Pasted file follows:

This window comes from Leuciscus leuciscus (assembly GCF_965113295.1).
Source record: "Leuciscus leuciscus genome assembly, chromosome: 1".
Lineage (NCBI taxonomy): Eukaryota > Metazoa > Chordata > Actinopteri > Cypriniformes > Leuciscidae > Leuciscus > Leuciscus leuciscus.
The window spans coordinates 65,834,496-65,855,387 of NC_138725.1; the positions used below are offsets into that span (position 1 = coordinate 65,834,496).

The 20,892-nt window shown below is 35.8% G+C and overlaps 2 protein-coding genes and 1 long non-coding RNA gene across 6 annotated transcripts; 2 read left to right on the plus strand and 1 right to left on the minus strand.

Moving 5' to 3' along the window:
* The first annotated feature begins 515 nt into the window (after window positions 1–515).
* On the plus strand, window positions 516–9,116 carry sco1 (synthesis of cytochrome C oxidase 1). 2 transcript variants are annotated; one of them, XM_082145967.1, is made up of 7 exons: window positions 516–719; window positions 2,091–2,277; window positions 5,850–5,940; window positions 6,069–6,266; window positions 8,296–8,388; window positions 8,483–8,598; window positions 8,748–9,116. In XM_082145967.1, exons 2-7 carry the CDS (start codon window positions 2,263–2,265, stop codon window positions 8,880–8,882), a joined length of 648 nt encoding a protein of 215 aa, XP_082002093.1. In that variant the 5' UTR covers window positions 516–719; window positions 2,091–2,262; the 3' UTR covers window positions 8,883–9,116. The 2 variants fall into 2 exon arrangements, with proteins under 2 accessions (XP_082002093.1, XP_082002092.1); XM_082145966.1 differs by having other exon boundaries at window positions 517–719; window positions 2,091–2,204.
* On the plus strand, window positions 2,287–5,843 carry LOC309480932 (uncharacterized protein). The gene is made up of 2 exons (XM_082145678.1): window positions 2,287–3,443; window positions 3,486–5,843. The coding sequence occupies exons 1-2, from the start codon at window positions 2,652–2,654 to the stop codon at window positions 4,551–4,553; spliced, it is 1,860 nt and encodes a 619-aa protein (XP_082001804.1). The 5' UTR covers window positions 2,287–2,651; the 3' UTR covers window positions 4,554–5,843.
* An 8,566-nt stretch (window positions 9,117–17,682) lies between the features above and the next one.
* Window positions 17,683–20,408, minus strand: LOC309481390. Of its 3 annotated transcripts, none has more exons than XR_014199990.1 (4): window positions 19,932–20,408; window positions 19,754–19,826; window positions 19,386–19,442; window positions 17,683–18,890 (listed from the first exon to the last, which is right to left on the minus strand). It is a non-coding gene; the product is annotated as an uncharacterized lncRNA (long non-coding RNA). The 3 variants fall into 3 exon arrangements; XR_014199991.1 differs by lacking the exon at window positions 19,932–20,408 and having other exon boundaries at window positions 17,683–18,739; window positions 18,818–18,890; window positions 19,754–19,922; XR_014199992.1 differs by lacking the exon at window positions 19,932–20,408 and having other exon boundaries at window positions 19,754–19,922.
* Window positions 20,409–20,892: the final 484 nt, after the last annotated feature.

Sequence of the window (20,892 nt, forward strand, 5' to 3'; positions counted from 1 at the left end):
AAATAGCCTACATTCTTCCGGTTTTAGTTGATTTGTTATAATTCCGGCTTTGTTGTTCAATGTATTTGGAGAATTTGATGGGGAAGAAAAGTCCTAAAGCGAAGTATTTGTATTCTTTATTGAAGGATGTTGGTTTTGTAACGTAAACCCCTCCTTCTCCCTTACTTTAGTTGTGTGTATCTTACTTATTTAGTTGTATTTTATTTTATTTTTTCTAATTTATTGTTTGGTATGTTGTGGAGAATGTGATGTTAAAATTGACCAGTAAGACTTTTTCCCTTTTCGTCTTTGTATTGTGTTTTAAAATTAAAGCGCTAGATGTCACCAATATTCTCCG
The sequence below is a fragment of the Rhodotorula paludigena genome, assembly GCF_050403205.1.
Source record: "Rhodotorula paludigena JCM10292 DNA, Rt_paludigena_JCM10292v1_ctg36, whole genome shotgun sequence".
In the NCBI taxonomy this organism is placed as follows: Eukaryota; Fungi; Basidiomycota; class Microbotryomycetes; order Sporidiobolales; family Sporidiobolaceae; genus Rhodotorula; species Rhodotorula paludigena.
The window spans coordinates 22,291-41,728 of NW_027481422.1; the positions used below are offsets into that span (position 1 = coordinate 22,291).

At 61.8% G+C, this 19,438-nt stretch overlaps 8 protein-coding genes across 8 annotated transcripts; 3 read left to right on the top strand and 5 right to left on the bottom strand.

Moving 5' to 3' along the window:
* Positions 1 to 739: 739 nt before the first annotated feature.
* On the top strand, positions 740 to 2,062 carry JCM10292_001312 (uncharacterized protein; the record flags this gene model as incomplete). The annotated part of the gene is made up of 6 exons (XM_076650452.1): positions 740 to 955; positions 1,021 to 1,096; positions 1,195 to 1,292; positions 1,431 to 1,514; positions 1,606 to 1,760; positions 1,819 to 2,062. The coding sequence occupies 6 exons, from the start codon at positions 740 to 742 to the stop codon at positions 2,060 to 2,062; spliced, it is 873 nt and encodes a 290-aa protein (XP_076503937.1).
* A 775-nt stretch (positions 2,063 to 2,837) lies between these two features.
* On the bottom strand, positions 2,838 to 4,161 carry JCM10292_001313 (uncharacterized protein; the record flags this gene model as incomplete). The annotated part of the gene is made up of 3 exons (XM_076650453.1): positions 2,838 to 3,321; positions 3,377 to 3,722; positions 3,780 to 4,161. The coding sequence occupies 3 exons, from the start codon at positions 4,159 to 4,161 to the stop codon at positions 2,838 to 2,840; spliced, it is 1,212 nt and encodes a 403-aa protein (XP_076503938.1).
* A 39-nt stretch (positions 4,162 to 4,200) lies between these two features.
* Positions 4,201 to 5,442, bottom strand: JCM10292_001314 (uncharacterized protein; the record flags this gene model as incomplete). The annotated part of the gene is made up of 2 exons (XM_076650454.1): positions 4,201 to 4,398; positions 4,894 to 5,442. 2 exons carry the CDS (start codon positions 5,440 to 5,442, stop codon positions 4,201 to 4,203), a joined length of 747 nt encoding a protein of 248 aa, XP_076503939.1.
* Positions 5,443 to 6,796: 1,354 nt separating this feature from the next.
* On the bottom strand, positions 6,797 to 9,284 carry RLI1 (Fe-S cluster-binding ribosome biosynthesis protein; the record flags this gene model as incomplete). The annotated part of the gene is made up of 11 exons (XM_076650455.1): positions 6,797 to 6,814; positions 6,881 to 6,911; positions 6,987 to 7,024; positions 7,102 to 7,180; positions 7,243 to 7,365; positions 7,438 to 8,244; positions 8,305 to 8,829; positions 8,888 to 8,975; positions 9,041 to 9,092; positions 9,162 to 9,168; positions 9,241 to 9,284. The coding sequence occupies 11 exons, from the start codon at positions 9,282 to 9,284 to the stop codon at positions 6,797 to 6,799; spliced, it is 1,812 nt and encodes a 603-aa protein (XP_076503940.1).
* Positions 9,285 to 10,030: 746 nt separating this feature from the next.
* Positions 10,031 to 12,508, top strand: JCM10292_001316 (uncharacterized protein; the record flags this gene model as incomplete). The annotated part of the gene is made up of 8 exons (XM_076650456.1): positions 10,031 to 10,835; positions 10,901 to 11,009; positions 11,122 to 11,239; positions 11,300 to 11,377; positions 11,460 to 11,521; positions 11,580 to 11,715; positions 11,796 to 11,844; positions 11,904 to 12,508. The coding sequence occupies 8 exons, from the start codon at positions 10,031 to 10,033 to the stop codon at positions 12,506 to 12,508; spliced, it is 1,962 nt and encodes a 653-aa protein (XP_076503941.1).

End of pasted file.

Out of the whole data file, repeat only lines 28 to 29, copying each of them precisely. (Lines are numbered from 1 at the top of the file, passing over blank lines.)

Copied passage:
* On the bottom strand, positions 6,797 to 9,284 carry RLI1 (Fe-S cluster-binding ribosome biosynthesis protein; the record flags this gene model as incomplete). The annotated part of the gene is made up of 11 exons (XM_076650455.1): positions 6,797 to 6,814; positions 6,881 to 6,911; positions 6,987 to 7,024; positions 7,102 to 7,180; positions 7,243 to 7,365; positions 7,438 to 8,244; positions 8,305 to 8,829; positions 8,888 to 8,975; positions 9,041 to 9,092; positions 9,162 to 9,168; positions 9,241 to 9,284. The coding sequence occupies 11 exons, from the start codon at positions 9,282 to 9,284 to the stop codon at positions 6,797 to 6,799; spliced, it is 1,812 nt and encodes a 603-aa protein (XP_076503940.1).
* Positions 9,285 to 10,030: 746 nt separating this feature from the next.